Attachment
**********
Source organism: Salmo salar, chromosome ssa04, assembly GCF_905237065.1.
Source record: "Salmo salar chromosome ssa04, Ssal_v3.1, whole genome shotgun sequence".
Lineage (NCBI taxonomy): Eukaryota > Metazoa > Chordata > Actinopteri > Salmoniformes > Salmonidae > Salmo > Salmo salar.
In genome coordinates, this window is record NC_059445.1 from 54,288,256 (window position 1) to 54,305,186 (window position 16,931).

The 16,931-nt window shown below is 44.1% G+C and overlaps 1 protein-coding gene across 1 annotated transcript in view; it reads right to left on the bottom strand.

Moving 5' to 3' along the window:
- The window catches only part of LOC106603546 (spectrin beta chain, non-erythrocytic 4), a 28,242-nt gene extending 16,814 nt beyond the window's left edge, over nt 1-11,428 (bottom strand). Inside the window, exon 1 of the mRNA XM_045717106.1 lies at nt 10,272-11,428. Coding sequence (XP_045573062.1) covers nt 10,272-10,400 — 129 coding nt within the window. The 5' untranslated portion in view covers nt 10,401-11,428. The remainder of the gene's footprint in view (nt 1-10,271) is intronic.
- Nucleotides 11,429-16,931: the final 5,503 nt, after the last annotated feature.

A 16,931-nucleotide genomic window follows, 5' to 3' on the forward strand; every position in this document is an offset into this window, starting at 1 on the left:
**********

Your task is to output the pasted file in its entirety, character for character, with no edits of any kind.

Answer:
Source organism: Salmo salar, chromosome ssa04, assembly GCF_905237065.1.
Source record: "Salmo salar chromosome ssa04, Ssal_v3.1, whole genome shotgun sequence".
Lineage (NCBI taxonomy): Eukaryota > Metazoa > Chordata > Actinopteri > Salmoniformes > Salmonidae > Salmo > Salmo salar.
In genome coordinates, this window is record NC_059445.1 from 54,288,256 (window position 1) to 54,305,186 (window position 16,931).

The 16,931-nt window shown below is 44.1% G+C and overlaps 1 protein-coding gene across 1 annotated transcript in view; it reads right to left on the bottom strand.

Moving 5' to 3' along the window:
- The window catches only part of LOC106603546 (spectrin beta chain, non-erythrocytic 4), a 28,242-nt gene extending 16,814 nt beyond the window's left edge, over nt 1-11,428 (bottom strand). Inside the window, exon 1 of the mRNA XM_045717106.1 lies at nt 10,272-11,428. Coding sequence (XP_045573062.1) covers nt 10,272-10,400 — 129 coding nt within the window. The 5' untranslated portion in view covers nt 10,401-11,428. The remainder of the gene's footprint in view (nt 1-10,271) is intronic.
- Nucleotides 11,429-16,931: the final 5,503 nt, after the last annotated feature.

A 16,931-nucleotide genomic window follows, 5' to 3' on the forward strand; every position in this document is an offset into this window, starting at 1 on the left: